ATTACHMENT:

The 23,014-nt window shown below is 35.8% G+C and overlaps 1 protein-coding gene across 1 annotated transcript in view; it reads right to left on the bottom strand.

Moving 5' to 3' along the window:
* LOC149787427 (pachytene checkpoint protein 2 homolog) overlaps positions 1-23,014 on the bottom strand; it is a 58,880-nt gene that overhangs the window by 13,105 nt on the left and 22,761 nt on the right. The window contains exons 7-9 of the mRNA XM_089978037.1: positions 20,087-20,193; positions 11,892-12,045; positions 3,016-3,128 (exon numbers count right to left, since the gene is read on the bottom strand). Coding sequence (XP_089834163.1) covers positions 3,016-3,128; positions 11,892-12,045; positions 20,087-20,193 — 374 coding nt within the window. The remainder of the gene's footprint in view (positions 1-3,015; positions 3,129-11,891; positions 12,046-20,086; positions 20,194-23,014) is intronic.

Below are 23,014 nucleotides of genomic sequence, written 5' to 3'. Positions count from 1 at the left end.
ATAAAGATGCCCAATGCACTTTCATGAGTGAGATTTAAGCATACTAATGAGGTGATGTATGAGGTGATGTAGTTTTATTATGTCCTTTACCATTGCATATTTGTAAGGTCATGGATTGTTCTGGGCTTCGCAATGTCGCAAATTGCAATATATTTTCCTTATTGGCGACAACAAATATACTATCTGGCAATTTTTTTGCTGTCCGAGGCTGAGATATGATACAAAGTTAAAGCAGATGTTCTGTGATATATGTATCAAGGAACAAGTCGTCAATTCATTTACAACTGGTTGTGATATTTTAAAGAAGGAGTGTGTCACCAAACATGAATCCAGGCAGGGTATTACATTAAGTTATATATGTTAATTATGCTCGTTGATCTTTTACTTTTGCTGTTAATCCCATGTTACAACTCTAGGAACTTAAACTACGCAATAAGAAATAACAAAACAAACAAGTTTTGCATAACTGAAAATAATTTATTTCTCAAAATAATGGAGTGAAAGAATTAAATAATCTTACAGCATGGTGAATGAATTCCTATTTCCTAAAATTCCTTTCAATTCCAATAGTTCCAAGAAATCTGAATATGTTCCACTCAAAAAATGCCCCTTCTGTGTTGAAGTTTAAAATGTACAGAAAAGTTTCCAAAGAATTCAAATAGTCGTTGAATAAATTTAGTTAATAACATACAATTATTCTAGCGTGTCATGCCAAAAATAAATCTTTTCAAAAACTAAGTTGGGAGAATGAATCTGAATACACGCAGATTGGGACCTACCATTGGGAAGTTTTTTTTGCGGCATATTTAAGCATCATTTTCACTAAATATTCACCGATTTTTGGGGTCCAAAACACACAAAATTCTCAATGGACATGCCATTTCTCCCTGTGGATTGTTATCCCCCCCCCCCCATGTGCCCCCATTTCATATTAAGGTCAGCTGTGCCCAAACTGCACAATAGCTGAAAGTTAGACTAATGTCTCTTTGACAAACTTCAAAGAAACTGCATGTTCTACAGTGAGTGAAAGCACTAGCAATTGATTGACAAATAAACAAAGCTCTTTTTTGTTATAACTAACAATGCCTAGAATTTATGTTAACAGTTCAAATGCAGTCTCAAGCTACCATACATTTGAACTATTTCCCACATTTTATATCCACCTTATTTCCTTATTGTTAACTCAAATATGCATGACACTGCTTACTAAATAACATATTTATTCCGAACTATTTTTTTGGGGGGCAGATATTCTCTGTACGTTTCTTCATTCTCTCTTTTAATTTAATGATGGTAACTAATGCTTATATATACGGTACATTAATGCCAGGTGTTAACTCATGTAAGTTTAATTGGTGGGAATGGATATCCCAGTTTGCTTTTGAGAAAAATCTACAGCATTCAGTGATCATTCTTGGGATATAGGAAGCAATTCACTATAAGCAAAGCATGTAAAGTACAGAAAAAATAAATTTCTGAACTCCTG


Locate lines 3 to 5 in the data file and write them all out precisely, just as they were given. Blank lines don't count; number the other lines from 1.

* LOC149787427 (pachytene checkpoint protein 2 homolog) overlaps positions 1-23,014 on the bottom strand; it is a 58,880-nt gene that overhangs the window by 13,105 nt on the left and 22,761 nt on the right. The window contains exons 7-9 of the mRNA XM_089978037.1: positions 20,087-20,193; positions 11,892-12,045; positions 3,016-3,128 (exon numbers count right to left, since the gene is read on the bottom strand). Coding sequence (XP_089834163.1) covers positions 3,016-3,128; positions 11,892-12,045; positions 20,087-20,193 — 374 coding nt within the window. The remainder of the gene's footprint in view (positions 1-3,015; positions 3,129-11,891; positions 12,046-20,086; positions 20,194-23,014) is intronic.

Below are 23,014 nucleotides of genomic sequence, written 5' to 3'. Positions count from 1 at the left end.
ATAAAGATGCCCAATGCACTTTCATGAGTGAGATTTAAGCATACTAATGAGGTGATGTATGAGGTGATGTAGTTTTATTATGTCCTTTACCATTGCATATTTGTAAGGTCATGGATTGTTCTGGGCTTCGCAATGTCGCAAATTGCAATATATTTTCCTTATTGGCGACAACAAATATACTATCTGGCAATTTTTTTGCTGTCCGAGGCTGAGATATGATACAAAGTTAAAGCAGATGTTCTGTGATATATGTATCAAGGAACAAGTCGTCAATTCATTTACAACTGGTTGTGATATTTTAAAGAAGGAGTGTGTCACCAAACATGAATCCAGGCAGGGTATTACATTAAGTTATATATGTTAATTATGCTCGTTGATCTTTTACTTTTGCTGTTAATCCCATGTTACAACTCTAGGAACTTAAACTACGCAATAAGAAATAACAAAACAAACAAGTTTTGCATAACTGAAAATAATTTATTTCTCAAAATAATGGAGTGAAAGAATTAAATAATCTTACAGCATGGTGAATGAATTCCTATTTCCTAAAATTCCTTTCAATTCCAATAGTTCCAAGAAATCTGAATATGTTCCACTCAAAAAATGCCCCTTCTGTGTTGAAGTTTAAAATGTACAGAAAAGTTTCCAAAGAATTCAAATAGTCGTTGAATAAATTTAGTTAATAACATACAATTATTCTAGCGTGTCATGCCAAAAATAAATCTTTTCAAAAACTAAGTTGGGAGAATGAATCTGAATACACGCAGATTGGGACCTACCATTGGGAAGTTTTTTTTGCGGCATATTTAAGCATCATTTTCACTAAATATTCACCGATTTTTGGGGTCCAAAACACACAAAATTCTCAATGGACATGCCATTTCTCCCTGTGGATTGTTATCCCCCCCCCCCCATGTGCCCCCATTTCATATTAAGGTCAGCTGTGCCCAAACTGCACAATAGCTGAAAGTTAGACTAATGTCTCTTTGACAAACTTCAAAGAAACTGCATGTTCTACAGTGAGTGAAAGCACTAGCAATTGATTGACAAATAAACAAAGCTCTTTTTTGTTATAACTAACAATGCCTAGAATTTATGTTAACAGTTCAAATGCAGTCTCAAGCTACCATACATTTGAACTATTTCCCACATTTTATATCCACCTTATTTCCTTATTGTTAACTCAAATATGCATGACACTGCTTACTAAATAACATATTTATTCCGAACTATTTTTTTGGGGGGCAGATATTCTCTGTACGTTTCTTCATTCTCTCTTTTAATTTAATGATGGTAACTAATGCTTATATATACGGTACATTAATGCCAGGTGTTAACTCATGTAAGTTTAATTGGTGGGAATGGATATCCCAGTTTGCTTTTGAGAAAAATCTACAGCATTCAGTGATCATTCTTGGGATATAGGAAGCAATTCACTATAAGCAAAGCATGTAAAGTACAGAAAAAATAAATTTCTGAACTCCTG